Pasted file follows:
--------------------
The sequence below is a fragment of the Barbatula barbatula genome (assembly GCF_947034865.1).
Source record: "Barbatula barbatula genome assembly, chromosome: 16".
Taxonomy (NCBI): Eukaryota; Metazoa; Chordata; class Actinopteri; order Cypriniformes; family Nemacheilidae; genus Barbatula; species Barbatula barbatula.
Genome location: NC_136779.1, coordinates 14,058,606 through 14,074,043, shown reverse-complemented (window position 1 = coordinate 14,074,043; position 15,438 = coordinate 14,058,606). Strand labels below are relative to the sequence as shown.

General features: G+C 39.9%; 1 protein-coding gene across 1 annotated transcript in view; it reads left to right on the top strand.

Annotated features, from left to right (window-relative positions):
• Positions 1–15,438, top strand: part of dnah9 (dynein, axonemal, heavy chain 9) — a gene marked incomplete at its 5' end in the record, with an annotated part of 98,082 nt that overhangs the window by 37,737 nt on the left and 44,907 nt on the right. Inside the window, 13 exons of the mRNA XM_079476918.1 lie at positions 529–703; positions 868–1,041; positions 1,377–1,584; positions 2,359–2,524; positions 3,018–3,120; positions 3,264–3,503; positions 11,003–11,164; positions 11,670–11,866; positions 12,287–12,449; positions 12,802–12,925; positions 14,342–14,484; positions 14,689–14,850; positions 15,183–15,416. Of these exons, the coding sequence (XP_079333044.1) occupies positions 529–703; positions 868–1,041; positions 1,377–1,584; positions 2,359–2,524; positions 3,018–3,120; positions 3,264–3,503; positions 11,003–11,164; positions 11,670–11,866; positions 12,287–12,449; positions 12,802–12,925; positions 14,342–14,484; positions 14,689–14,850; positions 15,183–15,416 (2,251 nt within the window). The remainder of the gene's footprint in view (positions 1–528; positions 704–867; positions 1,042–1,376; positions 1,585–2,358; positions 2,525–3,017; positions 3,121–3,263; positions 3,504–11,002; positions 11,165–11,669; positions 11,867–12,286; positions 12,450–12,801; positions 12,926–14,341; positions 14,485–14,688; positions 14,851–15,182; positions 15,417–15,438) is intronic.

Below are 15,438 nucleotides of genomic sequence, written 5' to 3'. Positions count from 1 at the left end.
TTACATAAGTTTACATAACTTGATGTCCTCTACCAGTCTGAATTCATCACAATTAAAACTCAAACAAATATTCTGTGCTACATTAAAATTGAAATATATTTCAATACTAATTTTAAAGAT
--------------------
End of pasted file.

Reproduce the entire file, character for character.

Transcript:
The sequence below is a fragment of the Barbatula barbatula genome (assembly GCF_947034865.1).
Source record: "Barbatula barbatula genome assembly, chromosome: 16".
Taxonomy (NCBI): Eukaryota; Metazoa; Chordata; class Actinopteri; order Cypriniformes; family Nemacheilidae; genus Barbatula; species Barbatula barbatula.
Genome location: NC_136779.1, coordinates 14,058,606 through 14,074,043, shown reverse-complemented (window position 1 = coordinate 14,074,043; position 15,438 = coordinate 14,058,606). Strand labels below are relative to the sequence as shown.

General features: G+C 39.9%; 1 protein-coding gene across 1 annotated transcript in view; it reads left to right on the top strand.

Annotated features, from left to right (window-relative positions):
• Positions 1–15,438, top strand: part of dnah9 (dynein, axonemal, heavy chain 9) — a gene marked incomplete at its 5' end in the record, with an annotated part of 98,082 nt that overhangs the window by 37,737 nt on the left and 44,907 nt on the right. Inside the window, 13 exons of the mRNA XM_079476918.1 lie at positions 529–703; positions 868–1,041; positions 1,377–1,584; positions 2,359–2,524; positions 3,018–3,120; positions 3,264–3,503; positions 11,003–11,164; positions 11,670–11,866; positions 12,287–12,449; positions 12,802–12,925; positions 14,342–14,484; positions 14,689–14,850; positions 15,183–15,416. Of these exons, the coding sequence (XP_079333044.1) occupies positions 529–703; positions 868–1,041; positions 1,377–1,584; positions 2,359–2,524; positions 3,018–3,120; positions 3,264–3,503; positions 11,003–11,164; positions 11,670–11,866; positions 12,287–12,449; positions 12,802–12,925; positions 14,342–14,484; positions 14,689–14,850; positions 15,183–15,416 (2,251 nt within the window). The remainder of the gene's footprint in view (positions 1–528; positions 704–867; positions 1,042–1,376; positions 1,585–2,358; positions 2,525–3,017; positions 3,121–3,263; positions 3,504–11,002; positions 11,165–11,669; positions 11,867–12,286; positions 12,450–12,801; positions 12,926–14,341; positions 14,485–14,688; positions 14,851–15,182; positions 15,417–15,438) is intronic.

Below are 15,438 nucleotides of genomic sequence, written 5' to 3'. Positions count from 1 at the left end.
TTACATAAGTTTACATAACTTGATGTCCTCTACCAGTCTGAATTCATCACAATTAAAACTCAAACAAATATTCTGTGCTACATTAAAATTGAAATATATTTCAATACTAATTTTAAAGAT